If it is colour print, or black and white, it would be a better guess to shoot it at ASA 64 or 100. Of course, it might be Tri-X
“Photography is a complex and fluid medium, and its many factors are not applied in simple sequence. Rather, the process may be likened to the art of the juggler in keeping many balls in the air at one time!”
Ansel Adams, from the introduction to The Negative - The New Ansel Adams Photography Series / Book 2
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The easiest thing is to unscrew the gear/coupler top, pull out the gear after the "top" piece is off soak it in lighter fluid, and for good measure, some light machine oil on the "pin" under the coupling gear. I can post a video if you like, it is fairly easy to do.
EDIT: If it is color film, my guess - and what was inside my second "Brick" was Kodacolor II, with an ASA of 80.
Originally Posted by MattKing
The film was Kodachrome 25 for color slides KM135-20 at 25 ASA and requires a K-14 process.
I finished out the exposures at a different setting because I thought it was at 100 ISO and set the lens aperture at f5.6; I was expecting them to be overexposed, because the plunger was stuck on my cable release and it took me a few moments to release the plunger.
These finishing shots were indoors with existing light; a couple with low to medium light at late dusk and shot on a bulb for 10 seconds (cable stuck) and the others were a lighted Christmas tree on bulb in the low light at night for 16 seconds.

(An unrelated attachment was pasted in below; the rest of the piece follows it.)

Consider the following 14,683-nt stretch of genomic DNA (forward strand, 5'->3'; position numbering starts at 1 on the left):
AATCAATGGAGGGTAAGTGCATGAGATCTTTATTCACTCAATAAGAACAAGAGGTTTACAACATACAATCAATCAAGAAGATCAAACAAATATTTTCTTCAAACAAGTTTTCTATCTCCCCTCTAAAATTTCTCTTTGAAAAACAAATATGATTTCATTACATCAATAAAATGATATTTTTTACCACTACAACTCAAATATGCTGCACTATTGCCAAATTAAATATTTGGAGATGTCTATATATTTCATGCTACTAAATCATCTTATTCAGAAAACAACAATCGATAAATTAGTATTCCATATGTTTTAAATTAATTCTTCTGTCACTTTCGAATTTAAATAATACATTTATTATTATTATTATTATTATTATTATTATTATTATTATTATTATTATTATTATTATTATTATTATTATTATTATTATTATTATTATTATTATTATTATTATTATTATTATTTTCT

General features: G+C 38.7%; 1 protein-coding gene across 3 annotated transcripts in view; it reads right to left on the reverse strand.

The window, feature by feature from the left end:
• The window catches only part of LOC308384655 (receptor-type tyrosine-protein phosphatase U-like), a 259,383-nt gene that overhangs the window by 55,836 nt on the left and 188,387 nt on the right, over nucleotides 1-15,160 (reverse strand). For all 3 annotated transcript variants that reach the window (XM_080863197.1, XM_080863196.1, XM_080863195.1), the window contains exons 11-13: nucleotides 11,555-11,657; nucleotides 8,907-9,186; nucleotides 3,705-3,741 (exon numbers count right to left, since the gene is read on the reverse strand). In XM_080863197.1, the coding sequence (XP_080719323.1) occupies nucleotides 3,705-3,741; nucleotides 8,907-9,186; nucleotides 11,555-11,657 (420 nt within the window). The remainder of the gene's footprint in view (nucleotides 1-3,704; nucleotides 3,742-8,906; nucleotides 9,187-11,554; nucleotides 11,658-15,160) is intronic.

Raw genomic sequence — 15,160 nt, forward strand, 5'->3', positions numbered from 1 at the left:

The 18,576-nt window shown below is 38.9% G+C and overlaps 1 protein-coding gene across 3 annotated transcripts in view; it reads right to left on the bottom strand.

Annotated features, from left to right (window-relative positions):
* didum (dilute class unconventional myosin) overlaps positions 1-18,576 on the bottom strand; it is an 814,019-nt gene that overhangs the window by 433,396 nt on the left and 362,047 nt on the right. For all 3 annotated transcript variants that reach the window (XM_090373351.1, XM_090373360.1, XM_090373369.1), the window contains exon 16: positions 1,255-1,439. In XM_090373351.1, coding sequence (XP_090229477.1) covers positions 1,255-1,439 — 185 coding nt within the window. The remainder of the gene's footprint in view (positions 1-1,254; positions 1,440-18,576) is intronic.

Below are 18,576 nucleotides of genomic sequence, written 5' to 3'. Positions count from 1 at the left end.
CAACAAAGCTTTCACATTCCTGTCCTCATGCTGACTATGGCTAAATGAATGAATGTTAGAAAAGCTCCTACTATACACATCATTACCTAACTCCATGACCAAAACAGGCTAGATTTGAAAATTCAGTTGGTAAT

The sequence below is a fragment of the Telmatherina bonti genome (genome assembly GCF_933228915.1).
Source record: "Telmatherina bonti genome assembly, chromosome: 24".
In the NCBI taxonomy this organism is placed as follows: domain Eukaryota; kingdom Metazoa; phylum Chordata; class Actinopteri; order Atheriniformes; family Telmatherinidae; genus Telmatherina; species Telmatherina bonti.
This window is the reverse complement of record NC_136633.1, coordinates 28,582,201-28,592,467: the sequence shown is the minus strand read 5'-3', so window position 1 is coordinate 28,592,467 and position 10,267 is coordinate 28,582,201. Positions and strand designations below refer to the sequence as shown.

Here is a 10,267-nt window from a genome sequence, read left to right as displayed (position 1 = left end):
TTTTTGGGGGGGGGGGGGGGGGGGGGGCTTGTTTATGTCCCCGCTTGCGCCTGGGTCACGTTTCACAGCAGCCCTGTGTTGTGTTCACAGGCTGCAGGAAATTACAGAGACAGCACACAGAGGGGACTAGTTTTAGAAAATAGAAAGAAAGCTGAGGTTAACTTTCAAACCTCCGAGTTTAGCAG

Now I only have to find a place that does the old K-14 or the current equivalent slide process, if there is any.
I am more curious as to what is on there from the past then my current exposures, if they turn out at all.
I have only done Black & White and C-41 at home and have no experience at all with slide film.
That would be nice if you could, now that I have the camera empty of film.
Originally Posted by Cromlech
As far as the bulb settings I used described above, most of the shots I have done with some amount of success with the exposure set on bulb were done in cameras with smaller lenses that were either set, or no more than 2 aperture settings; so some of this was guessing as to the duration of exposure time and aperture settings.
I also found that 2 different exposure guides (one online and the other on a dial) provided different answers as to what the best exposure was.
Your video is being uploaded to youtube as we speak. It should NOT be 7 minutes long, but it is... However that happened!
I'm including, in the video description, the text process. It is VERY easy to do, but if you're anything like me, seeing something is easier than reading about it!
Video link will be added in, in an edit.
Video is here: http://www.youtube.com/watch?v=4FGhRdwGtEw
You are out of luck regarding developing if Kodachrome. Dwayne's, the last lab in the world developing Kodachrome film, shut down its developing line for the film at midnight on December 31st. The news stories said the equipment will be sold for scrap--and the stories also correctly described it as the end of an era.